The Employment Appeal Tribunal (EAT) certainly felt that it would – here we look at the issues it raises.
Background – Hill v Lloyds Bank Plc
Ms Hill was employed by Lloyds for more than 30 years. She had been absent from work, sick, after alleging that two colleagues were bullying and harassing her – her physical and mental health were badly affected by her fear of having to return to work and, even if not immediately, being required to work with one or both of these colleagues.
Ms Hill’s two colleagues also did not want to work with her.
She asked Lloyds to provide her with an undertaking to say that she would not be required to work with and/or report to the two colleagues who were the subject of her complaints and that, if business demands meant that the company would have no alternative, Ms Hill would be offered a severance package equal to what she would have received if she were made redundant.
The proposed undertaking, it was suggested, would have alleviated Ms Hill’s fears.
Lloyds refused to provide such an undertaking.
Ms Hill’s case progressed through the tribunal system and it was found that giving the proposed undertaking would have been a reasonable adjustment for the company to make.
How did that happen?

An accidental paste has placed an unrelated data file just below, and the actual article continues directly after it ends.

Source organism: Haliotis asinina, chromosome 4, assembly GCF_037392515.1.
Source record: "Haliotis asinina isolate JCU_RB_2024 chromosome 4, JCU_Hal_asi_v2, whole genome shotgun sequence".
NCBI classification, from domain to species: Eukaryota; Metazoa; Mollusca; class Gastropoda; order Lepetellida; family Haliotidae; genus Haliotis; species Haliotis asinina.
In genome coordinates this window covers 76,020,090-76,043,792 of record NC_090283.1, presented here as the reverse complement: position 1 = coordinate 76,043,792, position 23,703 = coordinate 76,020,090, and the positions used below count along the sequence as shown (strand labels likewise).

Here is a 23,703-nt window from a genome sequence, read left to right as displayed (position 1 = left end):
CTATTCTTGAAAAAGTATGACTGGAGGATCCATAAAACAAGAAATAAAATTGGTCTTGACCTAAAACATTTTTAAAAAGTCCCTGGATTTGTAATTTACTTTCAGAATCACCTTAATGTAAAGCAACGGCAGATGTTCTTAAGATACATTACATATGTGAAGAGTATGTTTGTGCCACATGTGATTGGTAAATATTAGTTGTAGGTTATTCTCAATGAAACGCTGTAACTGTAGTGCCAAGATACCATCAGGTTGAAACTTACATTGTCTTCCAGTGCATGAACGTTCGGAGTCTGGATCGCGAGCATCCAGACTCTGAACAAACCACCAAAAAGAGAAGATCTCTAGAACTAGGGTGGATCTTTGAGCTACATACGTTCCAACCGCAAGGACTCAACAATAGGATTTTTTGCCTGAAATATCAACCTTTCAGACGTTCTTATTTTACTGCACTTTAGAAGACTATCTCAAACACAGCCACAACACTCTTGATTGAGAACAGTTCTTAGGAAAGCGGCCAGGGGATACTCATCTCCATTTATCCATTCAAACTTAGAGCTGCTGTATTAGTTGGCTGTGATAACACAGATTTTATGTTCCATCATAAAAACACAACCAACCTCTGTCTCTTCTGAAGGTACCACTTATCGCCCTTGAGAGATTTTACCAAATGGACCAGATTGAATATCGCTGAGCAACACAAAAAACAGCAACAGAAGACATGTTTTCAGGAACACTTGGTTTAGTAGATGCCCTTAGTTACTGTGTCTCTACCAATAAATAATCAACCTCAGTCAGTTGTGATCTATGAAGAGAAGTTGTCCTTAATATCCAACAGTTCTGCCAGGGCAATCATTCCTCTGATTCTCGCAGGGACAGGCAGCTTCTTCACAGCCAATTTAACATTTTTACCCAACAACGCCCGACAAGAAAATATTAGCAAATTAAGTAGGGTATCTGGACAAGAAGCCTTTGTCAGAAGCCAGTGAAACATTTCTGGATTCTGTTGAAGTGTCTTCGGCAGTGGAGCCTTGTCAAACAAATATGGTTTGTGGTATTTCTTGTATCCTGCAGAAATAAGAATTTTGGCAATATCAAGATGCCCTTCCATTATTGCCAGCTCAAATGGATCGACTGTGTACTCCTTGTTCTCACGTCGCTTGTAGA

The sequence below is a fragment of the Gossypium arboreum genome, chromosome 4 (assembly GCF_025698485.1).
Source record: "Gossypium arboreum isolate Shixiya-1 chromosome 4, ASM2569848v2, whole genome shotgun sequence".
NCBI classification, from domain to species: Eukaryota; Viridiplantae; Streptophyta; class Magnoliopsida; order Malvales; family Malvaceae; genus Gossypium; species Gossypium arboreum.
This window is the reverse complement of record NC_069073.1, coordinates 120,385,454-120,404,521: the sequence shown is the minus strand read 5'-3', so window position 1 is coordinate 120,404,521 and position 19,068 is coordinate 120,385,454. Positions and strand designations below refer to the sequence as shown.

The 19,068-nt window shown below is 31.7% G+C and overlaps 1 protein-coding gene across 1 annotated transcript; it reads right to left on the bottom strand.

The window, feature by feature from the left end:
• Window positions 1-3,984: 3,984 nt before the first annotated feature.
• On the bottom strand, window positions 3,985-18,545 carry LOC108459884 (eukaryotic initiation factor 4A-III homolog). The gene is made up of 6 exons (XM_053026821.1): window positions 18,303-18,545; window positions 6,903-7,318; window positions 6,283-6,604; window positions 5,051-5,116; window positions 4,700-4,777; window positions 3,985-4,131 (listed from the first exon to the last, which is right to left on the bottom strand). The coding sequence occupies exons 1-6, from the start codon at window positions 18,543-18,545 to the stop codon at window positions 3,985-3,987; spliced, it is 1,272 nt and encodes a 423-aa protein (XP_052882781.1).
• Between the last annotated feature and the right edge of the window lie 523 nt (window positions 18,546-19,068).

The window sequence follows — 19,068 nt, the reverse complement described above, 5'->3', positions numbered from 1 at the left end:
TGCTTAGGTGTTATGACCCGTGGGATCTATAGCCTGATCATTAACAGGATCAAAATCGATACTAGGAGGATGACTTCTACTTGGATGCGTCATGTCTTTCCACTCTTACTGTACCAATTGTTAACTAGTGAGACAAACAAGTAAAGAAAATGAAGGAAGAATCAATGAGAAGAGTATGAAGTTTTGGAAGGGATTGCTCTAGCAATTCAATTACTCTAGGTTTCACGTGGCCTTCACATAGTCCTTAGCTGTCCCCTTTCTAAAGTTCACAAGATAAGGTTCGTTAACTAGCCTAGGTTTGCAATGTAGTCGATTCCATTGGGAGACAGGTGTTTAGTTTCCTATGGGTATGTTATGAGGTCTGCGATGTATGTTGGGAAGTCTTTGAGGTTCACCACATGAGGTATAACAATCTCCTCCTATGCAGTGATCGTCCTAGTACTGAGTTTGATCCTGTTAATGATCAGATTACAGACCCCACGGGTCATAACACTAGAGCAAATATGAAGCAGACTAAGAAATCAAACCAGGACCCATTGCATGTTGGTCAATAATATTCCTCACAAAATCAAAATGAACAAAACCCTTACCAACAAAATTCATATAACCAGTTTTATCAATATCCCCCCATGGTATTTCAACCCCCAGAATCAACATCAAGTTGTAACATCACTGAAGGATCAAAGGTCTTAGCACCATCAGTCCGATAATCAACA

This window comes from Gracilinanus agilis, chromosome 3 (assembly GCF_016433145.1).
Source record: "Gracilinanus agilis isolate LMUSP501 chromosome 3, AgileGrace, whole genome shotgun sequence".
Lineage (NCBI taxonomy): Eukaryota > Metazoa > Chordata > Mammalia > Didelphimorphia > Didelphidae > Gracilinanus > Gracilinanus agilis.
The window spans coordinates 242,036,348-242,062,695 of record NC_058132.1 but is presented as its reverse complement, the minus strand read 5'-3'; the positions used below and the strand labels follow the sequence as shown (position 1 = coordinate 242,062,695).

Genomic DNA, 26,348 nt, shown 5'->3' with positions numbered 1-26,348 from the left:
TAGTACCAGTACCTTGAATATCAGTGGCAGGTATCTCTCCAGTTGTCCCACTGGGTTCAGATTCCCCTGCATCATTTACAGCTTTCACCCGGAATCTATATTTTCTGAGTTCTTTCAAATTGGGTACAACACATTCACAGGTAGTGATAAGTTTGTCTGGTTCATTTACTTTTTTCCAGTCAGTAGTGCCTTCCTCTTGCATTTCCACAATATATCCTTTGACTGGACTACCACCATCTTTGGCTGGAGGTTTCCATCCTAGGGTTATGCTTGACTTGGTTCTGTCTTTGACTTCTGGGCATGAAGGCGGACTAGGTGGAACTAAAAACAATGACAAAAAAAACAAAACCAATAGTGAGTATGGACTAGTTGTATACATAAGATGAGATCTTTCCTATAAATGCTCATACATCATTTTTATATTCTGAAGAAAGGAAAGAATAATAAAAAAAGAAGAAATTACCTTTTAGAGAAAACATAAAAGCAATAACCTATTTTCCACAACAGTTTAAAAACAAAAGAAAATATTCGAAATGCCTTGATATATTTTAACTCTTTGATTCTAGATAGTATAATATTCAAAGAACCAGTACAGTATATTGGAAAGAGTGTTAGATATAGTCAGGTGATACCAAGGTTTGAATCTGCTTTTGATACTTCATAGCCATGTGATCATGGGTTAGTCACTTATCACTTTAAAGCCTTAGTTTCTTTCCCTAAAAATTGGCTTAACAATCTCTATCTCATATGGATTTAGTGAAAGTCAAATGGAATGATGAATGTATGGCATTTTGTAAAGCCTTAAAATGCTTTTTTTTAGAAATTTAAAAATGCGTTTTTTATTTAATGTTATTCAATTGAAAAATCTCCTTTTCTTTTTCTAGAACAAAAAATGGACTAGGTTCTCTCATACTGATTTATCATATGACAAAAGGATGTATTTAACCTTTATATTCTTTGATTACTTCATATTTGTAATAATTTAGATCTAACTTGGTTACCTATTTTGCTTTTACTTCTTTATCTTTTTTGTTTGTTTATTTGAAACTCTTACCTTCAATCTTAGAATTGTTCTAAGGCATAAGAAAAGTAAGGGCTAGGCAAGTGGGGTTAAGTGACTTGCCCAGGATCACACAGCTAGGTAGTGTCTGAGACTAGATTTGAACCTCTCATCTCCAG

Ms Hill brought a successful disability discrimination claim. She suffered from reactive depression, impacted by her colleagues’ alleged behaviour.
It was found that the giving of such an undertaking would be a reasonable adjustment as, without it, Ms Hill was placed at a substantial disadvantage compared to a non-disabled person.
In the first instance, Ms Hill was awarded £7,500 for injury to feelings and the Employment Tribunal (ET) made a recommendation that Lloyds give an undertaking. Both Ms Hill and Lloyds invited the ET to reconsider the recommendation. The ET set aside the recommendation altogether. Lloyds appealed on various grounds, including against the recommendation that had originally been made. Ms Hill appealed against the reconsidered decision.
In the subsequent appeal, the EAT saw no reason why it could not be reasonable within section 20 of the Equality Act 2010 to give an undertaking to provide a disabled employee with certain benefits if, in future, certain circumstances arose.
This finding was made in the face of Lloyd’s argument that there had been no discrimination, its claim that it did not have a practice of not giving such undertakings and its argument that it would be unreasonable to commit to a redundancy package in due course “because (a) the circumstances would be that the employee may not in fact be redundant and (b) the purpose of a reasonable adjustment is to keep an employee in work and not to make provision for her to leave work.”
Ms Hill was awarded a compensation payment for injury to feelings and the EAT has invited the ET to reconsider the earlier recommendation made, in respect of an appropriate undertaking.